1929-01-01

Diesel Engines for Aircraft 290057

ALTHOUGH the author and his associates have designed, built and tested a Diesel airplane-engine, a description of the mechanical details is omitted because the engine is still in the experimental stage. The general subject of Diesel engines for aircraft is therefore presented in its broader aspects.
Typical indicator-diagrams of a gasoline engine and of a Deisel engine are compared as a means of ascertaining whether the pessimistic attitude that the Diesel engine cannot be made light enough for aircraft-propulsion purposes is justified. These considerations lead to the statement that, since a practicable Diesel aircraft-engine must run at speeds five or six times as fast as the stationary or marine-type of Diesel powerplants, whereas the ignition time-lag is substantially the same, it can be seen that the high-speed engine demands a different type of combustion than does the low-speed Diesel.
Following considerations relating to large low-speed Diesel engines and the differences between low-speed and high-speed characteristics, the author discusses the very high cylinder-pressures that become necessary, which may be a maximum of 1200 lb. per sq. in. Such pressures may be thought to militate against sufficiently light engine-construction, but this fear is unfounded, he asserts, as is proved by the fact that the Packard Diesel aircraft-engine weighs less than 3 lb. per hp. and has been subjected to both flight testing and ground testing. Its capability of withstanding cylinder pressures well in excess of 1200 lb. per sq. in. has been accomplished without having recourse to excessively heavy construction.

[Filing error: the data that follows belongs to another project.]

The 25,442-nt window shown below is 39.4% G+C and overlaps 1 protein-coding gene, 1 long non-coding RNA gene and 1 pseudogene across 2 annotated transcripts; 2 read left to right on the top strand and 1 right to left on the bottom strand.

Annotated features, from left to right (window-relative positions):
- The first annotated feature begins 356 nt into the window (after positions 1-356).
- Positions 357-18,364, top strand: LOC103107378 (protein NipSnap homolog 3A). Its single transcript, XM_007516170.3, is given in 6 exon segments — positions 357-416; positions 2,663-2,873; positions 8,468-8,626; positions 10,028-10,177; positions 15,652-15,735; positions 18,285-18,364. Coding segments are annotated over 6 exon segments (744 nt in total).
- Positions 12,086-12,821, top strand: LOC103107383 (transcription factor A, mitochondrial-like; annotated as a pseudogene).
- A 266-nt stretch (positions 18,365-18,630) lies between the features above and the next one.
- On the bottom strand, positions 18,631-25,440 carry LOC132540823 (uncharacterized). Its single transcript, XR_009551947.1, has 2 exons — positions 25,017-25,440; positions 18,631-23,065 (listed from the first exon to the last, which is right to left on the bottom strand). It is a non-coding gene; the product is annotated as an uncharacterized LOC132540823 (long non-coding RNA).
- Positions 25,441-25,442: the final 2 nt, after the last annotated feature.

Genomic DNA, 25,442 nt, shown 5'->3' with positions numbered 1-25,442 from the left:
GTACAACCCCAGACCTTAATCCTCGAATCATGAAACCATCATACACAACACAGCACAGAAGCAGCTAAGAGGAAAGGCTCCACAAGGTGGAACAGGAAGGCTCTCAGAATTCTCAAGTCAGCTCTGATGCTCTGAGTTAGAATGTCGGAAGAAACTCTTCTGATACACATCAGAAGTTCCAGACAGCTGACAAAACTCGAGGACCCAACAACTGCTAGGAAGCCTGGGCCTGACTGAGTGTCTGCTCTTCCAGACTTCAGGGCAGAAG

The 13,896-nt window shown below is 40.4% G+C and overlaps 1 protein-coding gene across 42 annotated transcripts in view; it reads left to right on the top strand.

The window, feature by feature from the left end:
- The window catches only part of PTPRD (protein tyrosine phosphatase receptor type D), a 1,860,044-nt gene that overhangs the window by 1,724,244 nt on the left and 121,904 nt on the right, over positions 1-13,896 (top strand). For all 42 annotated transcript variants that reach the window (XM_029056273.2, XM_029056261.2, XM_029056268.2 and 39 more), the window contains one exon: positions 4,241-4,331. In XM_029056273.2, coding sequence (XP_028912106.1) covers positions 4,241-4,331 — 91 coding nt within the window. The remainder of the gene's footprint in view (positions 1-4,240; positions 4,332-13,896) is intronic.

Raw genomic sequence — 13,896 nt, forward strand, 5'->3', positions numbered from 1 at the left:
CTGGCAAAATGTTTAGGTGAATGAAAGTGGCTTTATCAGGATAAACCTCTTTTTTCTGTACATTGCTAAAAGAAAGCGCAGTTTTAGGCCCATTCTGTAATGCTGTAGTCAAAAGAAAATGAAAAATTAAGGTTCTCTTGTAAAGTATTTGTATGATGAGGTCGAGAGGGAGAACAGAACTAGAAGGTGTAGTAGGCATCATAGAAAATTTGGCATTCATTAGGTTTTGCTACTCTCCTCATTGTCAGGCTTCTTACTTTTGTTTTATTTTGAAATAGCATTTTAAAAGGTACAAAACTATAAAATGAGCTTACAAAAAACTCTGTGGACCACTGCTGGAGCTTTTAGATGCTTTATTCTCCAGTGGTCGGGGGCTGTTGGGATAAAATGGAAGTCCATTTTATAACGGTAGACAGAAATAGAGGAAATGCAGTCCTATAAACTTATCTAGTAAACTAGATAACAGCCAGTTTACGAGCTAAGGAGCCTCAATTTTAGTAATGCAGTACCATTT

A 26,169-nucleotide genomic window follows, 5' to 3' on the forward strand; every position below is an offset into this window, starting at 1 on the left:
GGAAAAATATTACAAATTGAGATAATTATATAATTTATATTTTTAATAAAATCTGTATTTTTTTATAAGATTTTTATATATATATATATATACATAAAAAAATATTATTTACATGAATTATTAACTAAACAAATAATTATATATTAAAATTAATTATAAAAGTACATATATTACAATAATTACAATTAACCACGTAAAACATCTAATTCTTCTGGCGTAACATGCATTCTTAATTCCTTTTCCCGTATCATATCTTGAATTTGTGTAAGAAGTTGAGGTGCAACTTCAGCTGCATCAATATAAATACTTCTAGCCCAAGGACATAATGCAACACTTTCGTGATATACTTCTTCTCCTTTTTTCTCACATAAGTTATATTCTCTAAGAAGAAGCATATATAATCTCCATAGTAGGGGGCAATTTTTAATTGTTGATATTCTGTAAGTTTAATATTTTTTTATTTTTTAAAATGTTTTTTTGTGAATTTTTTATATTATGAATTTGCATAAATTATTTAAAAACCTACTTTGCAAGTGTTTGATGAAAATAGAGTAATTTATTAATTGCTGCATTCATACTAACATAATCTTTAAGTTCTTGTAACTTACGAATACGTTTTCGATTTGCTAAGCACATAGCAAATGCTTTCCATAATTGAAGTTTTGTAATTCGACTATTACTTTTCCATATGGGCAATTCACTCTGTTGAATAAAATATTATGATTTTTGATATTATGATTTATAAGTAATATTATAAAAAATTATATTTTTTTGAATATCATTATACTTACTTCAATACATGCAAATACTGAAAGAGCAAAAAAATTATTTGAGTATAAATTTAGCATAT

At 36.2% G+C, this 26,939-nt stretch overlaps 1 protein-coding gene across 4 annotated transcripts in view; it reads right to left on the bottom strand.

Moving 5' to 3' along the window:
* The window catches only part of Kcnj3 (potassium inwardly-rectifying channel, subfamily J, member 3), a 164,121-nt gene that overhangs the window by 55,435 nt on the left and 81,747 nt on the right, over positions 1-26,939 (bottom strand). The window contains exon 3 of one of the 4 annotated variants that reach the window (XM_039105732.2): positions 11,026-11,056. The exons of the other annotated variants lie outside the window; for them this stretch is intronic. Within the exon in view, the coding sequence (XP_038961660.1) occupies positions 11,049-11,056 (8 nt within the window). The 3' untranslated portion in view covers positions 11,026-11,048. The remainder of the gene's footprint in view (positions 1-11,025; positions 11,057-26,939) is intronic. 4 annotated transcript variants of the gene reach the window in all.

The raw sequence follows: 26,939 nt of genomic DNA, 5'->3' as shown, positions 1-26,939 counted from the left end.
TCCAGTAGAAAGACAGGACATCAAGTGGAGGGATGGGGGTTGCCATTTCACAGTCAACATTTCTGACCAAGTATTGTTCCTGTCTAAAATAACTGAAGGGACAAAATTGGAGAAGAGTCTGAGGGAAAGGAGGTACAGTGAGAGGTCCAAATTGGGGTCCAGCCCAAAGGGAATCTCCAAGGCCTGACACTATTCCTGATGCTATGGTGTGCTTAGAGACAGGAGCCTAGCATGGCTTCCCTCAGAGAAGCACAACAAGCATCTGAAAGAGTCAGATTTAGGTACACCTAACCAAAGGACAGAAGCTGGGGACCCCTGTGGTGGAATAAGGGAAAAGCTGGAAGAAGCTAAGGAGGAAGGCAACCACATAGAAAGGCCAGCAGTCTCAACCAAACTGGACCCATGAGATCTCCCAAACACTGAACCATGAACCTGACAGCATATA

Diesel aircraft-engine advantages are listed, an important one being the virtual elimination of the fire hazard; and the subject of economical fuel consumption is treated. Mention is made that the Diesel aircraft-engine interferes less with radio operation than does the Otto-cycle engine, because it has no electric-ignition system, and that the use of compression ignition increases safety.
In conclusion, the probable effects of the Diesel engine on airplane design are forecast, and the reliability of the Diesel engine is compared with that of the gasoline engine, to the advantage of the former.

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